На странице 124 Уоррен откладывает праксеологию и переходит к жанру мемуаристики. И вот тут-то становится очевидно, какая она безнадёжная дура. Как будто зажглась электрическая лампочка. Вернее, потухла.
Mrs. Clinton thrust her hand forward. "You must be Professor Warren. I read your op-ed in the New York Times about women and bankruptcy, and I want to talk with you." [...] Before I could respond, Mrs. Clinton snapped her head sharply to the side and called to no one in particular, "Where's lunch? I'm hungry."Всё, эту конкретную макулатуру я больше не читаю. Как выражаются в русских сетевых магазинах, в корзину!
We were ushered to a small office with cracked leatherette chairs, carefully set out with lunch for the First Lady—half a hamburger, French fries, Diet Coke—and an iced tea for me. The small army of aides and security agents were left behind in the hallway; there were just the two of us in the tiny room.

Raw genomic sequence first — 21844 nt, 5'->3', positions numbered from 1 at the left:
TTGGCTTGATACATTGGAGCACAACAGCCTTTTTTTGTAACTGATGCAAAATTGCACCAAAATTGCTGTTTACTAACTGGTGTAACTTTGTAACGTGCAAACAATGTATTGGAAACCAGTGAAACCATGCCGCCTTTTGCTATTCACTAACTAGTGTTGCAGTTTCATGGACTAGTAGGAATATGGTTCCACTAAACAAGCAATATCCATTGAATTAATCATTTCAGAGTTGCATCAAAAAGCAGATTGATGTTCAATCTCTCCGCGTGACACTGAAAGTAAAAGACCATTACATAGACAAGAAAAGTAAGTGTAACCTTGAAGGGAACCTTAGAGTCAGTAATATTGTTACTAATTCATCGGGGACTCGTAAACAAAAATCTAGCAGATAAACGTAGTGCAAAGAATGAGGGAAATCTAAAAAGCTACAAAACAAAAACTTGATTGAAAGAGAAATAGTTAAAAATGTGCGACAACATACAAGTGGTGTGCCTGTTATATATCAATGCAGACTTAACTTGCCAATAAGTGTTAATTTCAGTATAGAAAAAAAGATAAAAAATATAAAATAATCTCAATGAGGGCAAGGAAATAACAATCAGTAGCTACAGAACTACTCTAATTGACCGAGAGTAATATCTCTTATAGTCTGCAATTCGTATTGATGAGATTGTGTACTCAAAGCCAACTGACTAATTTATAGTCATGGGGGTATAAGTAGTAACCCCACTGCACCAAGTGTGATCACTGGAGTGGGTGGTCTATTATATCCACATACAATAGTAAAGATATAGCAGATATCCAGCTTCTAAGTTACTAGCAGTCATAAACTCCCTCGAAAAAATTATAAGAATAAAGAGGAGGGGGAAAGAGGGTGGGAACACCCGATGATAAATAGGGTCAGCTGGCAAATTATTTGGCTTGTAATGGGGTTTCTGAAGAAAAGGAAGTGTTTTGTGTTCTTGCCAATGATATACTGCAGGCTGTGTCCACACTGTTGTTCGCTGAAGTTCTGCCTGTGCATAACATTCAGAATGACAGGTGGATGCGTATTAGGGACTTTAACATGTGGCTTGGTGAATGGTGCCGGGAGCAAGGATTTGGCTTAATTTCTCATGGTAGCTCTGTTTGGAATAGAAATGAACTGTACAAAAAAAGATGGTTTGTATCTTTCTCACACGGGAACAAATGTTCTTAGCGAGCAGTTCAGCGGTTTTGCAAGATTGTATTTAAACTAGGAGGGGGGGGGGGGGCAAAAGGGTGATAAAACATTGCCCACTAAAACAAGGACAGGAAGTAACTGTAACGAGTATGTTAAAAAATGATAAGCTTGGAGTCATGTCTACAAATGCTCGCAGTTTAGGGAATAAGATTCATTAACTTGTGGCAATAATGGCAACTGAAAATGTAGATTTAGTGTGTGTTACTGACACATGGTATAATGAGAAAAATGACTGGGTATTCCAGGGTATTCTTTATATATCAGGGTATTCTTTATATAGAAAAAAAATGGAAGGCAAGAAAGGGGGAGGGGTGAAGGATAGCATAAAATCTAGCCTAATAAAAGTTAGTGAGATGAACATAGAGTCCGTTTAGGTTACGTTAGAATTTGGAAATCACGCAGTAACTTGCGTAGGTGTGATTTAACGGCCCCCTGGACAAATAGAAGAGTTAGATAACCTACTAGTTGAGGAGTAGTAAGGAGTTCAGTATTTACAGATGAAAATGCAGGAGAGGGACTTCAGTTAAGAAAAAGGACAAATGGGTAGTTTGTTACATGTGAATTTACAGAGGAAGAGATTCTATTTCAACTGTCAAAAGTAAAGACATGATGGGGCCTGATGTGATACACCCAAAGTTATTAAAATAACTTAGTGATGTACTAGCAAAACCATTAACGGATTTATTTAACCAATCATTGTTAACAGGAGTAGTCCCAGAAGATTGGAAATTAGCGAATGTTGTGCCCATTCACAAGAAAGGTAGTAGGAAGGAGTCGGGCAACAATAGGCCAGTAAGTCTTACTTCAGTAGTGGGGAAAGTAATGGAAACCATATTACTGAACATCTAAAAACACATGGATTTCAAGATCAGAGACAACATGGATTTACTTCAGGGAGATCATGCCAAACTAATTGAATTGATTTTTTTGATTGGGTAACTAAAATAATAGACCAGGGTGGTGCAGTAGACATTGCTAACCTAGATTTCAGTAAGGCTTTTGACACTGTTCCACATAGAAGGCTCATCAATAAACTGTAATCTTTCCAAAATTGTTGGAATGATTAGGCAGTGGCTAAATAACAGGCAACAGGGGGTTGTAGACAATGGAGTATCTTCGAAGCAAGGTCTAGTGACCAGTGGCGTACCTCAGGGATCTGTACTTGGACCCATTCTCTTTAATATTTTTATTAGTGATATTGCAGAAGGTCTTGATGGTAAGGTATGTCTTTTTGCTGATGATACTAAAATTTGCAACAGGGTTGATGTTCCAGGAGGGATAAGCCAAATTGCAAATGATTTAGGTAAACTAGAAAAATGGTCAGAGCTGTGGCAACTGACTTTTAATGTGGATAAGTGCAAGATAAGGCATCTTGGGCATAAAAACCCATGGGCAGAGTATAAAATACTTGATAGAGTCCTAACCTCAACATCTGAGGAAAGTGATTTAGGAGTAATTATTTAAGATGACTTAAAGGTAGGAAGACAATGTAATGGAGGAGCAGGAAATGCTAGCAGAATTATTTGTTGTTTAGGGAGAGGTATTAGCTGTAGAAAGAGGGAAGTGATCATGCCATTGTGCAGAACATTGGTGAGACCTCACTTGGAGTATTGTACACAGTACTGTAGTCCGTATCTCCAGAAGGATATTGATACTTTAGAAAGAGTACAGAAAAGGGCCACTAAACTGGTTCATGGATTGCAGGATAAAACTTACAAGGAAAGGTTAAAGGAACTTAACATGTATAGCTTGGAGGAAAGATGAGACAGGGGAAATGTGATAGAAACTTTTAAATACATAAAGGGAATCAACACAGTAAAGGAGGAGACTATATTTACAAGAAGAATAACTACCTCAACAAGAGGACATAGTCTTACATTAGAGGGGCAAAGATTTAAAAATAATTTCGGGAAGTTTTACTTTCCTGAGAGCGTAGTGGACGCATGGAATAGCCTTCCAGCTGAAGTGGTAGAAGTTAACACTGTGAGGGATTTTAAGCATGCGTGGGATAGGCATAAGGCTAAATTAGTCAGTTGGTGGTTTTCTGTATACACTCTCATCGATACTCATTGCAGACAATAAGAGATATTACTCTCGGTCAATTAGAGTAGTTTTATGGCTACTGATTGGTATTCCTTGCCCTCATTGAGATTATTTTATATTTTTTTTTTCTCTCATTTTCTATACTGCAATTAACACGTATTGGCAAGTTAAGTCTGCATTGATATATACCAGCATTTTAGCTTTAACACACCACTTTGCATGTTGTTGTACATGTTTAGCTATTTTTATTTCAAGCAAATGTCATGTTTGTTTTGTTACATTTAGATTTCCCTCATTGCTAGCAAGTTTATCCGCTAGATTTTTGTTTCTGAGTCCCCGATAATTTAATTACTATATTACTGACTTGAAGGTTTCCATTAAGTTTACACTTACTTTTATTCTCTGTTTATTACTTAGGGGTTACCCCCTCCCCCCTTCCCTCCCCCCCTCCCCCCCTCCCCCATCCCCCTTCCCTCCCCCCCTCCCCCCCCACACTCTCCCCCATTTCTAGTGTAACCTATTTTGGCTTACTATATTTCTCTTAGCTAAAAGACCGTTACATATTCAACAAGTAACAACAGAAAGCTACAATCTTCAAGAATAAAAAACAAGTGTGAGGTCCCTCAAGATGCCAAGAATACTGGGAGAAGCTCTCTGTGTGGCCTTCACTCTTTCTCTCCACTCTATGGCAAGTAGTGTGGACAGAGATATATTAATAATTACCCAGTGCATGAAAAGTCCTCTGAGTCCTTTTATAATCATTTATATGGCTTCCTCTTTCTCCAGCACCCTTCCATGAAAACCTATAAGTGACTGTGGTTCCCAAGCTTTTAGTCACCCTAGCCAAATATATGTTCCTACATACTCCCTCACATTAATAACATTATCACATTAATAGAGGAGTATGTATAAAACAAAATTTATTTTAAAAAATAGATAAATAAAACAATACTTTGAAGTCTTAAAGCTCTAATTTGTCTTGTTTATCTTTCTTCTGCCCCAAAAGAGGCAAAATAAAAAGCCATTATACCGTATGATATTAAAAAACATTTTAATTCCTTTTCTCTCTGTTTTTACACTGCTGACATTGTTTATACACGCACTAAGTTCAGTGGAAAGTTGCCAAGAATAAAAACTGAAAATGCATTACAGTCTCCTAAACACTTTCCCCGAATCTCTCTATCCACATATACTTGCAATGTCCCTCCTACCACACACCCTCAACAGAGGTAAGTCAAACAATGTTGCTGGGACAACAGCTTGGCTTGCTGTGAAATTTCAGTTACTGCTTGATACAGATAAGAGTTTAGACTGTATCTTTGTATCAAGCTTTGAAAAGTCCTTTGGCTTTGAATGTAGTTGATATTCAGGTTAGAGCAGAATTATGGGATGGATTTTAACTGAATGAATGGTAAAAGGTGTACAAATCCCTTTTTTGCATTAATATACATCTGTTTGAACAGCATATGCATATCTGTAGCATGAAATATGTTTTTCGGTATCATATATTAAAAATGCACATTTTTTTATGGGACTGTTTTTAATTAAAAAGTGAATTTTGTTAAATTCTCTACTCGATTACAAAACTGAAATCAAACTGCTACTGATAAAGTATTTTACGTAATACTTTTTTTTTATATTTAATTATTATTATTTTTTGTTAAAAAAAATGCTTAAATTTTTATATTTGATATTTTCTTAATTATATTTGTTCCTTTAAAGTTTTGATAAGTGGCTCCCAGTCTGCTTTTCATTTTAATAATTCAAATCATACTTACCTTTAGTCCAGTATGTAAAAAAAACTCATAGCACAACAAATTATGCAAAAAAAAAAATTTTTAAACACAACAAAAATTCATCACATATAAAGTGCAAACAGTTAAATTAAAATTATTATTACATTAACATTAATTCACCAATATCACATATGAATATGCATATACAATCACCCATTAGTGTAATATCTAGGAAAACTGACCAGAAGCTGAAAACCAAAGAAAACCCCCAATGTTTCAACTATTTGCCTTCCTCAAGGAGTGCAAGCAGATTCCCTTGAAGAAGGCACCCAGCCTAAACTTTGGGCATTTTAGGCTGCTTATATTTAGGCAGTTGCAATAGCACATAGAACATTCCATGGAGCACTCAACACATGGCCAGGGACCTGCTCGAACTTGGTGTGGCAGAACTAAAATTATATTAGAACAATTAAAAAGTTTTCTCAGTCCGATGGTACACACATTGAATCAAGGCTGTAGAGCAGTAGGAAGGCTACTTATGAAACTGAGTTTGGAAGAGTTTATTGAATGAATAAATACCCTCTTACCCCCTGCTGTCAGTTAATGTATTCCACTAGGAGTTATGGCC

Before she had taken a single bit of her hamburger, Mrs. Clinton tore into the business at hand: "I have two questions for you: How are women affected by the bankruptcy laws, and how did a women get to be a chaired professor at Harvard Law School?"
For the next twenty-five minutes I pounded Mrs. Clinton with graphs, charts, and projections. She ate fast and asked questions even faster. I have taught bankruptcy law to thousands of students—but I never saw one like Mrs. Clinton. Impatient, lightning-quick, and interested in all the nuances. In just half an hour, she went from knowing almost nothing about the bankruptcy system to grasping the counterintuitive twist that [...].
At the end of our discussions, Mrs Clinton stood up and said, "Well, I'm convinced. It is our job to stop that awful bill. You help me, and I'll help you. We talked university politics for a bit, then walked outside.